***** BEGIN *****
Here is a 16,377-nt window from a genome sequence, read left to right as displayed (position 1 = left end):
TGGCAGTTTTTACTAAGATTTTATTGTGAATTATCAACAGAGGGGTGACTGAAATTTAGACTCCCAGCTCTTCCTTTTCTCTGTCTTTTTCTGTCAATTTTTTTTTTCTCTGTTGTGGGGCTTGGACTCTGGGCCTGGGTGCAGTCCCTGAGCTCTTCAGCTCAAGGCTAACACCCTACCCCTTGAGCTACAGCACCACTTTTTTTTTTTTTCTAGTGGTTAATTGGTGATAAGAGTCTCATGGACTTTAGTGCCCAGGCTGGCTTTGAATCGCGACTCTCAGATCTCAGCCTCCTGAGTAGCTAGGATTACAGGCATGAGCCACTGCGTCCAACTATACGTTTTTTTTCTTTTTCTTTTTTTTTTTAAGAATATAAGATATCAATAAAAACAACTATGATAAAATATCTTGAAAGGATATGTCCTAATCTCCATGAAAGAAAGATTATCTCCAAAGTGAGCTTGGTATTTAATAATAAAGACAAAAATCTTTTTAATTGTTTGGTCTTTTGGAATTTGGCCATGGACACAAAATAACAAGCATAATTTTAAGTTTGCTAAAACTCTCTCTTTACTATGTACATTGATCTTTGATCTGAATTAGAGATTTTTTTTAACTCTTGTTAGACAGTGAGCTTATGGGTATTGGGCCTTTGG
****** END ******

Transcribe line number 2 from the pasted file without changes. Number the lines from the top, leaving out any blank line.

TGGCAGTTTTTACTAAGATTTTATTGTGAATTATCAACAGAGGGGTGACTGAAATTTAGACTCCCAGCTCTTCCTTTTCTCTGTCTTTTTCTGTCAATTTTTTTTTTCTCTGTTGTGGGGCTTGGACTCTGGGCCTGGGTGCAGTCCCTGAGCTCTTCAGCTCAAGGCTAACACCCTACCCCTTGAGCTACAGCACCACTTTTTTTTTTTTTCTAGTGGTTAATTGGTGATAAGAGTCTCATGGACTTTAGTGCCCAGGCTGGCTTTGAATCGCGACTCTCAGATCTCAGCCTCCTGAGTAGCTAGGATTACAGGCATGAGCCACTGCGTCCAACTATACGTTTTTTTTCTTTTTCTTTTTTTTTTTAAGAATATAAGATATCAATAAAAACAACTATGATAAAATATCTTGAAAGGATATGTCCTAATCTCCATGAAAGAAAGATTATCTCCAAAGTGAGCTTGGTATTTAATAATAAAGACAAAAATCTTTTTAATTGTTTGGTCTTTTGGAATTTGGCCATGGACACAAAATAACAAGCATAATTTTAAGTTTGCTAAAACTCTCTCTTTACTATGTACATTGATCTTTGATCTGAATTAGAGATTTTTTTTAACTCTTGTTAGACAGTGAGCTTATGGGTATTGGGCCTTTGG